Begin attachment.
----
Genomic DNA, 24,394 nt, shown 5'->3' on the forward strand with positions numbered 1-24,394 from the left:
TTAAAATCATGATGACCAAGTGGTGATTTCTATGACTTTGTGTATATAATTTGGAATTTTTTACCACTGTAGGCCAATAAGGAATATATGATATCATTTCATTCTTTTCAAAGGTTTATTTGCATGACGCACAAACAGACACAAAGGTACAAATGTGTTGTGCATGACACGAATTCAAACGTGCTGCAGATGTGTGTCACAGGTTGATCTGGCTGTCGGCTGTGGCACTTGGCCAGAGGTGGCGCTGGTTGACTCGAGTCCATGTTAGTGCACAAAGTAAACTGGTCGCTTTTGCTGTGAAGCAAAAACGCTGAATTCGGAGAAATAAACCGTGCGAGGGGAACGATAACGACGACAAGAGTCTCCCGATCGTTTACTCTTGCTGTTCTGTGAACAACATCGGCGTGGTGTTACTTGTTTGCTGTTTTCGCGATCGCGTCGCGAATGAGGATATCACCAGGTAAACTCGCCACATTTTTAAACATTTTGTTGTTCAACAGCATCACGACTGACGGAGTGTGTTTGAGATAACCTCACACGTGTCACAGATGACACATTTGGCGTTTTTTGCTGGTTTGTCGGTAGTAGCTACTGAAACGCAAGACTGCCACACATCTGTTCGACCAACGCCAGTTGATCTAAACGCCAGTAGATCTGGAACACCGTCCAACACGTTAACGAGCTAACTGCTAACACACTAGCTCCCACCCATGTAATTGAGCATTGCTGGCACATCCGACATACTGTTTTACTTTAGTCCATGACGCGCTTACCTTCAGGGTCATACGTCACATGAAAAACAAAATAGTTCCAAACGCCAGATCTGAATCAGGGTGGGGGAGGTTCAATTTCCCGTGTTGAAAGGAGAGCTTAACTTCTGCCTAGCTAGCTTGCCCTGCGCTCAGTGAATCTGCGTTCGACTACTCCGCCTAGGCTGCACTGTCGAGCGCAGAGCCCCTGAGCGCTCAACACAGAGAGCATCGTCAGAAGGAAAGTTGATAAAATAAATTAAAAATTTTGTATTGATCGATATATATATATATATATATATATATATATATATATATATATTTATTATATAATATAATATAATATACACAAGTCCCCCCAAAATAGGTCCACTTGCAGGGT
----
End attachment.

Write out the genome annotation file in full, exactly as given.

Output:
Genomic DNA, 24,394 nt, shown 5'->3' on the forward strand with positions numbered 1-24,394 from the left:
TTAAAATCATGATGACCAAGTGGTGATTTCTATGACTTTGTGTATATAATTTGGAATTTTTTACCACTGTAGGCCAATAAGGAATATATGATATCATTTCATTCTTTTCAAAGGTTTATTTGCATGACGCACAAACAGACACAAAGGTACAAATGTGTTGTGCATGACACGAATTCAAACGTGCTGCAGATGTGTGTCACAGGTTGATCTGGCTGTCGGCTGTGGCACTTGGCCAGAGGTGGCGCTGGTTGACTCGAGTCCATGTTAGTGCACAAAGTAAACTGGTCGCTTTTGCTGTGAAGCAAAAACGCTGAATTCGGAGAAATAAACCGTGCGAGGGGAACGATAACGACGACAAGAGTCTCCCGATCGTTTACTCTTGCTGTTCTGTGAACAACATCGGCGTGGTGTTACTTGTTTGCTGTTTTCGCGATCGCGTCGCGAATGAGGATATCACCAGGTAAACTCGCCACATTTTTAAACATTTTGTTGTTCAACAGCATCACGACTGACGGAGTGTGTTTGAGATAACCTCACACGTGTCACAGATGACACATTTGGCGTTTTTTGCTGGTTTGTCGGTAGTAGCTACTGAAACGCAAGACTGCCACACATCTGTTCGACCAACGCCAGTTGATCTAAACGCCAGTAGATCTGGAACACCGTCCAACACGTTAACGAGCTAACTGCTAACACACTAGCTCCCACCCATGTAATTGAGCATTGCTGGCACATCCGACATACTGTTTTACTTTAGTCCATGACGCGCTTACCTTCAGGGTCATACGTCACATGAAAAACAAAATAGTTCCAAACGCCAGATCTGAATCAGGGTGGGGGAGGTTCAATTTCCCGTGTTGAAAGGAGAGCTTAACTTCTGCCTAGCTAGCTTGCCCTGCGCTCAGTGAATCTGCGTTCGACTACTCCGCCTAGGCTGCACTGTCGAGCGCAGAGCCCCTGAGCGCTCAACACAGAGAGCATCGTCAGAAGGAAAGTTGATAAAATAAATTAAAAATTTTGTATTGATCGATATATATATATATATATATATATATATATATATATATATATTTATTATATAATATAATATAATATACACAAGTCCCCCCAAAATAGGTCCACTTGCAGGGT